We know from other sources that William first sailed to the river Somme. There he practised a landing and waited impatiently for the wind to come into the south. Meanwhile, Harald Hardraada, finding the north wind favourable for his purposes, joined up with Tostig and his rather inefficient raiding and fought the battle of Gate Fulford against the northern earls and the northern fyrd, and the battle of Stamford Bridge against king Harold, his mounted housecarls and thegns, the shipmen from the river Wharfe at Tadcaster and such remnants of the northern fyrd as were available. The Norwegians and their Northumbrian allies were cut to pieces at Stamford Bridge and it was while Harold was resting his men in York after their titanic ride north and their success against the considerable forces of Hardraada, that he learnt that duke William had landed at Hastings.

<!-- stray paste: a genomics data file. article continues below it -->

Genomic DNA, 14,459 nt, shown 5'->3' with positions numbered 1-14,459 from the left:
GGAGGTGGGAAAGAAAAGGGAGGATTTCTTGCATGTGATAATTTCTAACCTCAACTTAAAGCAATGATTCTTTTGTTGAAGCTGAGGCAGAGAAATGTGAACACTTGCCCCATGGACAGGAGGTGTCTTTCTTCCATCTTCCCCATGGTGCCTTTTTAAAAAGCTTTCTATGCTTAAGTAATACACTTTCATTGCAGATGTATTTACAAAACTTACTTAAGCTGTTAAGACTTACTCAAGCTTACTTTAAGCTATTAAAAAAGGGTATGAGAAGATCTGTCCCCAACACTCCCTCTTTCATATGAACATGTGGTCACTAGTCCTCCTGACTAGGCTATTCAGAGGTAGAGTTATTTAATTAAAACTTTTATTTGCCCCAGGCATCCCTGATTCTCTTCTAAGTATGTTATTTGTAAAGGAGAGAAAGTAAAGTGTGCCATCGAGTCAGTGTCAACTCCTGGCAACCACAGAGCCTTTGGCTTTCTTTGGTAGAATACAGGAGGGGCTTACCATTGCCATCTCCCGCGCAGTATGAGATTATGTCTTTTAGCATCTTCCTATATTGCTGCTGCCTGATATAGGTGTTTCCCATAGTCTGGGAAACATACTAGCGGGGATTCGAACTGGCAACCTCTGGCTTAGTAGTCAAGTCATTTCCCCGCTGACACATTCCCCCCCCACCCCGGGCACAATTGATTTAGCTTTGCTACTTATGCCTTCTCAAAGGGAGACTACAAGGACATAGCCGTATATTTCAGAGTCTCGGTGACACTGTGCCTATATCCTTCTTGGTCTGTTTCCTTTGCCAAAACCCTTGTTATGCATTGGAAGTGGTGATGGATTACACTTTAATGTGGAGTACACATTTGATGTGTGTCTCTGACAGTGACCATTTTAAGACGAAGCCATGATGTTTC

William's plan was clearly to entice Harold into a pitched battle within range of Hastings. He could not afford a prolonged siege because his lines of supply across the winter seas would be too erratic, particularly when the English ships came into action. For about a fortnight, William's men looted and pillaged within range of Hastings and supplies were stored there. They can be seen in one of the buildings in the Tapestry (Panel 119). Nevertheless, a blockade of just two or three weeks would be disastrous for him. It would be equally disastrous to stretch his lines of communication by marching too far inland and risking the loss in condition of his horses. It seems improbable that he could have captured any major town before a full-scale army could be brought against him. It was therefore vital to him to goad Harold into attacking. At this point he had a great stroke of luck. Robert son of Guimora, a Norman expatriate, told William that Harold's former consort, Edith of the Swan Neck, was living with one of their sons named Ulf at Crowhurst manor (Panel 117). A mounted party was sent immediately to capture Edith and Ulf, which they did. They then set fire to the manor (Panel 118).